- Asthma Center
- Allergy & Immunology
- Childhood Cancer
- Childrens Express Care
- Ear, Nose & Throat (ENT)
- Emergency Medicine
- Infectious Diseases
- Medical Genetics
- Newborn Medicine
- Primary Care
- Transplant Programs
- International Services
- Health Info Management
- Poison Control Center
- Ronald McDonald House
- Social Work
- Telemedicine Program
- Volunteer Services
Patients and Families
Planning a Visit
- Get Directions
- Childrens Locations
- Getting Around
- Guidelines for Visitors
- Contact a Patient
- Contact Children's
- Send an e-Card
- Gift Shop
- Find a Doctor
- Child Health A-Z
- Community Ed.Classes
- Injury Prevention
- International Patients
- Medical Records
- Patient Handbook
- Patient Procedures
- Safety Center
- Adolescent Medicine
- Babysitting Class
- Diseases & Conditions
- Drugs and Alcohol
- Injury Prevention
- Schools & Jobs
- Sexual Health
- Teen Health
- For Health Professionals
- Ways to Give
- Childrens Partners with Tampa Hospital
- New Childrens South Opens Sept. 29
- 102.5 WDVE Rocks for Children's and Raises Record Amount
Fast Facts About Sweat Testing
Sweat testing is a safe, reliable test for diagnosing cystic fibrosis (CF).
The test can be done on its own, as part of your child’s regular appointment in the pulmonary clinic or while your child is a patient in the hospital.
The test is done by collecting some of your child’s sweat to measure the amount of chloride (salt) in the sweat.
The test can be performed on any child who is at least 2 days old.
There are no needles used in this test, and it does not hurt.
There are no special preparations, but your child should be well hydrated when he or she comes for the test.
The test takes about 1 hour.
What Is A Sweat Test?
For more than 40 years, doctors have been using the sweat test as the most reliable way to diagnose cystic fibrosis (CF). CF is an inherited disorder of the lungs, intestines and sweat glands. Children who have CF have higher levels of salt in their sweat than those who do not have CF. The sweat test measures the amount of salt present in the sweat. Once a child tests positive for high sweat salt levels, it will never change over his or her lifetime. Sweat salt levels also do not change with colds or other temporary illnesses, so the results are very reliable.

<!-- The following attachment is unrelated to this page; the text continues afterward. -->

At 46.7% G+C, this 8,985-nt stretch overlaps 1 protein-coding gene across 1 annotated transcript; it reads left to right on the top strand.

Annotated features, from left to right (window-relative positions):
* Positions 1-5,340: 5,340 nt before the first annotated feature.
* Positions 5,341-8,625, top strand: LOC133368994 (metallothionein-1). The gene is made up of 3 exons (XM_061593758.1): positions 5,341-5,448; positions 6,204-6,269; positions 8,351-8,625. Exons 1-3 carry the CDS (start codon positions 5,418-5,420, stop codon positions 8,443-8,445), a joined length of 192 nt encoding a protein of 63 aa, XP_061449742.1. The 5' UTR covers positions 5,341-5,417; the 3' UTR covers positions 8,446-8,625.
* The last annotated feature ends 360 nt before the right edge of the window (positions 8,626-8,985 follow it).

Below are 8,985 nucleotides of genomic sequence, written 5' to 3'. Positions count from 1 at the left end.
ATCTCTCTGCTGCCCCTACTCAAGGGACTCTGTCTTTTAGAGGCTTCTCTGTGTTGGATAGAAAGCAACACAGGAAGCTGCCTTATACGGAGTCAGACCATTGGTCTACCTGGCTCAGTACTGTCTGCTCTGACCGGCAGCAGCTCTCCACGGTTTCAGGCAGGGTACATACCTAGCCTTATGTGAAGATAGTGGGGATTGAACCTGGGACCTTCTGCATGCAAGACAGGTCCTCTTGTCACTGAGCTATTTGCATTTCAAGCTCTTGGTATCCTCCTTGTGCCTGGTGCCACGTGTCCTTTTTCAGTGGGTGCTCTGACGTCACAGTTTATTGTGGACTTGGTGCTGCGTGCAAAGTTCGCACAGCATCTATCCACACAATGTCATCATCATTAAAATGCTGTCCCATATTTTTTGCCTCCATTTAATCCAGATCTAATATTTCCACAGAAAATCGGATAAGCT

Most children who have sweat tests will either have normal results, showing low sweat salt levels and ruling out CF, or abnormal results, showing high sweat salt levels and are a sign of CF.
In a small number of cases, though, the sweat test results may fall into the "borderline" range and the doctor might need to repeat the sweat test or do other tests for an accurate diagnosis.
No special preparation is needed for this test, but you should make sure your child drinks or nurses in the hours before the test so he or she is well hydrated. Your child should not use any creams or lotions on the skin for 24 hours before the test. Your child may take his or her regular medications as usual on the day of the test as they will not affect the test results.
Before the Test
If your child’s test is being done in the pulmonary clinic as part of a doctor’s appointment, please register at the front desk of the clinic. You and your child will be called to the exam room.
If your child’s test is being done in the Fast Track lab, please go directly to the lab and register for the sweat test. You should bring the prescription for the sweat test from your child’s PCP to the Fast Track lab. You and your child will be called to the lab where the test will be done.
Your child may wear normal clothes to the test, but you should bring warm clothes or a blanket to help him or her sweat.
The Sweat Test
The sweat test may be done in Children’s Hospital’s Fast Track outpatient lab, in an exam room at the pulmonary clinic or in your child’s hospital room if he or she is an inpatient. A lab technologist will do your child’s test.
Your child will be asked to sit or lie on the table, depending on his or her age.